Are Divorce Fees Tax Deductible?

The council recently passed the most significant tax reform of all times and many people are wondering how it will affect them. Much attention has been paid to what deductions will be available to taxpayers, but some deductions haven’t received much attention in the press. In the end, changes to one such deduction may have a big impact on many Utah families: whether alimony paid is deductible from the payer’s income, and taxable as income to the recipient.

Alimony is awarded based on the recipient’s need and the payer’s ability to pay in Utah. Unlike child support there is no fixed formula for deciding alimony, and couples can agree on an alimony amount they consider to be reasonable, or the court can determine it when necessary.

Under current tax law, alimony payments are deductible to the payer and taxable as income to the recipient. We can use the example of a couple. Let’s say that Joseph earns $80,000 per year and Mary earns $20,000. They divorce, and Joseph is ordered to pay Mary $12,000 per year in alimony. Putting aside other deductions either of them might take, Joseph’s taxable income is now $68,000 while Mary’s is $32,000.

This, obviously, takes some of the sting out of having to pay alimony. With the new law, this deduction is going to be eliminated though not immediately. That means that if you have a plan to divorce, you have the chance to keep this deduction, that is if you are able to have a divorce decree entered in time.

Under the new tax law, alimony will not be deductible from income by the payer, nor will alimony payments count toward taxable income for the recipient. In the above example, even though Joseph is paying Mary $12,000 in alimony per year, Chris’ taxable income will remain at $80,000, and Lee’s at $20,000.

However, this only applies to those divorce orders that are entered or signed by the judge after December 31, 2018. Therefore, if Joseph and Mary have their divorce decree entered on December 30, 2018, the old tax law applies. If the decree isn’t entered until January 1, 2019, Joseph will lose the tax deduction for alimony payments he will pay more in income tax, and Mary will pay less.

Obviously, if you are in Joseph’s position, it is in your best interests to have that divorce ruling entered in 2018. You may even be inclined to be generous in agreeing to an alimony amount in order to ‘seal the deal’ and get your spouse to agree to a divorce settlement. After all, you can always go back to court later and have the amount of alimony modified downward if you need to. Is this true?

Yes it may be the case and no, it may not be the case. Utah divorce law does provide for the ability to modify an alimony award under certain circumstances, such as if the payer loses a job or becomes too ill to work and it is permanent in nature. As a general rule, though, the court will not reduce the amount of alimony unless good cause to do so is shown, or unless the ex- partners specifically agree. Even if you can get the judge to sign off on an alimony reduction, however, another risk awaits.

For the people who sought and receive a reduction in alimony payments after December 31, 2018, the new tax laws will apply, even if the original divorce decree was entered in 2018 or earlier. So let’s say Joseph, with an $80,000 income, agrees to pay Mary, with a $20,000 income, $12,000 in alimony each year. The divorce decree is entered in 2018, so Joseph’s taxable income is $68,000 and Mary’s is $32,000. Then Chris loses a job, and can only find a new job paying $60,000 per year. Meanwhile, Mary has gotten a better job and is earning $30,000 per year. Joseph decides to ask for a modification of alimony.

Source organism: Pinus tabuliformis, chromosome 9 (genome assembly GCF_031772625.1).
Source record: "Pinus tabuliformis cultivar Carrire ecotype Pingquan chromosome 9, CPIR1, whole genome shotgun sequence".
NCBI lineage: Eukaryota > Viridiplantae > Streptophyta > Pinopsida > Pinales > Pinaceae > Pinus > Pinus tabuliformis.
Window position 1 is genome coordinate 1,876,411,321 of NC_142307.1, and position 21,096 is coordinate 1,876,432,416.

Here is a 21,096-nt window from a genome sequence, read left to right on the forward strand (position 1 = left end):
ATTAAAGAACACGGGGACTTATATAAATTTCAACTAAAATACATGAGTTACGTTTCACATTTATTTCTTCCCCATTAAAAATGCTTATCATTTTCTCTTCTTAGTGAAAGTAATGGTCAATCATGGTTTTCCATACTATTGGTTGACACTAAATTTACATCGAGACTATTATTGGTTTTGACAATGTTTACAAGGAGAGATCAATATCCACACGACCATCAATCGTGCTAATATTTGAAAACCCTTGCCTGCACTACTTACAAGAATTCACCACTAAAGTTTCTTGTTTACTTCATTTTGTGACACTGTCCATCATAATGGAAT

The judge agrees that Joseph’s ability to pay and Mary’s need have both changed, such that a reduction in alimony is appropriate. In 2019, alimony is reduced to $6,000 from $12,000. But now, since the new tax law applies, Joseph no longer gets to deduct that $6,000 from income. Joseph’s taxable income is now $60,000. On the other side, Mary no longer has to claim the alimony as taxable income, so Mary’s taxable income remains $30,000. In reality, however, Joseph only has $54,000 after paying alimony, and Mary has $36,000 after receiving it.

Conclusion: The change in tax law may make individuals who received favorable treatment under the old law think twice about pursuing a modification under the new law, particularly if the modification is likely to be small. The loss of the tax deduction might counteract the benefit of the reduction in payment.

The Child Tax Credit is now twice the original amount, that is, from $1,000 to $2,000. $1,400 of that amount is refundable, which means that if the credit reduces your tax bill to zero, you can receive the remaining amount of the refundable portion as a tax refund. In addition to this, the credit doesn’t even begin to phase out until income reaches $200,000 for a single taxpayer or $400,000 for a married couple. That means people who didn’t meet the requirements for the credit in the past will now qualify.

All of this sounds great, but the benefit will be limited for many of the people who need it the most. The refundable tax credit doesn’t kick in until a family earns at least $2,500 in income, so families with very little earned income won’t really see a benefit. The law also makes other changes that may offset the increased child tax credit, so that the benefit is not as great as it appears.